Learning Life's Lessons Charles Dickens' last novel, Great Expectations, told a story about growing up and learning from your mistakes. From the beginning, a poor boy, Pip, was finding himself in different predicaments. One was when he helped a convict live through his escape from imprisonment. Pip began to inherit money from an unknown benefactor. He thought his inheritance was from an old, rich and wretched woman, Miss Havisham, and that his "great expectations" were to wed her adopted daughter, his love, Estella. Pip left his family and loved ones to learn and to live the life of a gentleman. Pip's understanding of human compassion changed throughout the story, from growing up with love and sensitivity, to replacing morals with money and status, and finally learning that compassion will outlast wealth.
Pip's brother in law, Joe, taught Pip the importance of love and honesty. Joe measured a man by his morals and by his personal values.
Mrs. Joe Gargery treated Joe poorly, but he stood by her and believed she was a good woman, and thus devoted himself to her. Joe was uneducated, yet eager to learn. He taught Pip the importance of honesty and trust. In one part of Stage One, Pip began working for Miss Havisham, at her Satis house. When he arrived back home, he was asked questions about his not so interesting day. He told a story with elaborate details to please his sister and the wealthy Mr. Pumblechook. Pip was overwhelmed with guilt, and learned a valuable lesson from Joe when he admitted his tales. Joe told him, "...lies is lies. Howsever they come, they didn't ought to come...Don't tell me no more of 'em, Pip. That ain't the way to get out of being common, old chap (695)." Pip was ashamed of what he did and learned a valuable lesson. Despite the joy Joe had in his life, Pip did not want a life like his. Miss Havisham's adopted daughter, Estella, had told him he was only "course and common." In order to please this young girl whom he loved, he would alter all the values he had been taught.
After spending months with Miss Havisham, Pip fell head over heels for Estella. Eventually, he began with Joe his apprenticeship as a blacksmith. One day, a lawyer, who Pip had seen once before at the Satis house, came to speak to Pip. He told Pip that he was to inherit enough money from an unknown benefactor, in order to live up to his "great expectations." Pip left his home and family to live the life of a gentleman. He adapted to his new lifestyle, and became ashamed of what he was. In one passage, Joe wanted to come and visit Pip, so Biddy wrote a letter for Joe, asking Pip when would be a good time to arrive. Joe was very excited although Pip felt differently. He thought, "I looked forward to Joe's coming. Not with pleasure...no with considerable disturbance and some mortification. If I could have kept him away buy paying money, I certainly would have paid money (745)." Once Pip began to inherit large sums of money, he became so wrapped up in his status that he forgot what was really important to him.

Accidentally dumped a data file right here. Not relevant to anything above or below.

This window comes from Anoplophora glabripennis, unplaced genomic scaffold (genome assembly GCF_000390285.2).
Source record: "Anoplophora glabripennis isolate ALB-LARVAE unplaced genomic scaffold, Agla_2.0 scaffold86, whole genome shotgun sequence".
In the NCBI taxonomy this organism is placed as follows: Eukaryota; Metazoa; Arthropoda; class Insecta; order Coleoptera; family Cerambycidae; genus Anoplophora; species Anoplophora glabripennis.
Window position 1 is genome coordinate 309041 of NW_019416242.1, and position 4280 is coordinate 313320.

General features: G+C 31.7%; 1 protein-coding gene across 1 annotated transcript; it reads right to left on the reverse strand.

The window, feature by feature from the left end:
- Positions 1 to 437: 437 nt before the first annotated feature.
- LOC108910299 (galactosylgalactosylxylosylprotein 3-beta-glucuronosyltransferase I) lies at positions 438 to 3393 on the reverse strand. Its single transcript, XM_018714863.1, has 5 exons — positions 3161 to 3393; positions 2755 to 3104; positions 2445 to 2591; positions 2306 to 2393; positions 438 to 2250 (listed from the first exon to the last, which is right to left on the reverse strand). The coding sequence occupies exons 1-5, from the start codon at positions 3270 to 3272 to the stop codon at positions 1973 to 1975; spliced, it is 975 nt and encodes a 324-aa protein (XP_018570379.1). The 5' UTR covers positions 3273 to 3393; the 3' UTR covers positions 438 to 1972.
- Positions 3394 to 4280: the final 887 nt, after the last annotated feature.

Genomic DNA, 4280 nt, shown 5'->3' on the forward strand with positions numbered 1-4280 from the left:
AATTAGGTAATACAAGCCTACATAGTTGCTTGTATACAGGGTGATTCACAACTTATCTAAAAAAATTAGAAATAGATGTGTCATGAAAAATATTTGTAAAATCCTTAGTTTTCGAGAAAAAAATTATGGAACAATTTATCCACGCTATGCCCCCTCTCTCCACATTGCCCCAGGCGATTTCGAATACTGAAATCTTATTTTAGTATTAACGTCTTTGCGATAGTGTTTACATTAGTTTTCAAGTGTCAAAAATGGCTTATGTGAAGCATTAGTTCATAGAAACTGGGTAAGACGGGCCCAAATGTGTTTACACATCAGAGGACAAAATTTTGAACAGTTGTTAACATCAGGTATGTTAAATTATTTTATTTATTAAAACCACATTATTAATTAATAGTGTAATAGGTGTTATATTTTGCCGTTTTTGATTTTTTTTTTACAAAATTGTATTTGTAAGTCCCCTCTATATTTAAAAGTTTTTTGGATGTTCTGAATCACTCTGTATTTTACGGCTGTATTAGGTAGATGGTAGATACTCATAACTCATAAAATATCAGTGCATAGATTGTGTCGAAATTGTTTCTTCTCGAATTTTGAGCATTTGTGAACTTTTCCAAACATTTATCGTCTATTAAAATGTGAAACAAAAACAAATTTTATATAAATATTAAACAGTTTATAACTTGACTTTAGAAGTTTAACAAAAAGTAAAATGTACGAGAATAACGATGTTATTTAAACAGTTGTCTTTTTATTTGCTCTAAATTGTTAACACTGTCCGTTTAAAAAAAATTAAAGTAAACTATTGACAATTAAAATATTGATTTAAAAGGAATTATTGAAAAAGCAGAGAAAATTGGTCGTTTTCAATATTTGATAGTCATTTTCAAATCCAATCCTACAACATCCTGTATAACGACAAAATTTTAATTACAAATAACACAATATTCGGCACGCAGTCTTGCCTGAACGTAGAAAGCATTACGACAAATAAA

Pip eventually learned that his anonymous benefactor was none other then Magwich, the convict he helped to save when he was a child. When Pip realized that his "great expectations" were not to win over Estella, he began to regret all that he gave up. After Magwich's death, Pip became very sick and overwhelmed with debt. Joe came to visit him in this time of despair. He helped nurse Pip back to health, and treated him as he did when Pip was a young boy. When he had recovered, Joe left, paying Pip's debts with nothing asked in return. Pip was filled with remorse, and returned to Joe and Biddy, who had just been wed, to thank them for their unconditional love. He promised to pay them back when he was able, and begged them not to remember him for his mistakes, but instead to remember him as the Pip they used to know. He asked for their forgiveness in the following passage: "Dear Joe, I hope you have children to love....Don't tell him, Joe, that I was thankless; don't tell him Biddy, that I was ungenerous and unjust; just tell him that I honored you both, because you were both so good and true, and that as your child, I said it would be natural to him to grow up a much better man than I did (827)." When times were tough for Pip and he no longer was a rich man, he learned that the people who cared the most always stayed true to him.
Pip's understanding of human compassion fluctuated throughout Great Expectations. Pip constantly struggled between right and wrong. The influence of money and the power of greed caused Pip to lose sight of what was truly important. It was not until he experienced the downfalls of wealth, that he rethought his priorities. Joe remained a faithful best friend to Pip, and taught Pip that there was more to life than could be bought. Although it took mistakes and misfortune for Pip to recognize the significance of compassion, he was finally able to focus on the morals and values that he was taught so early in his chi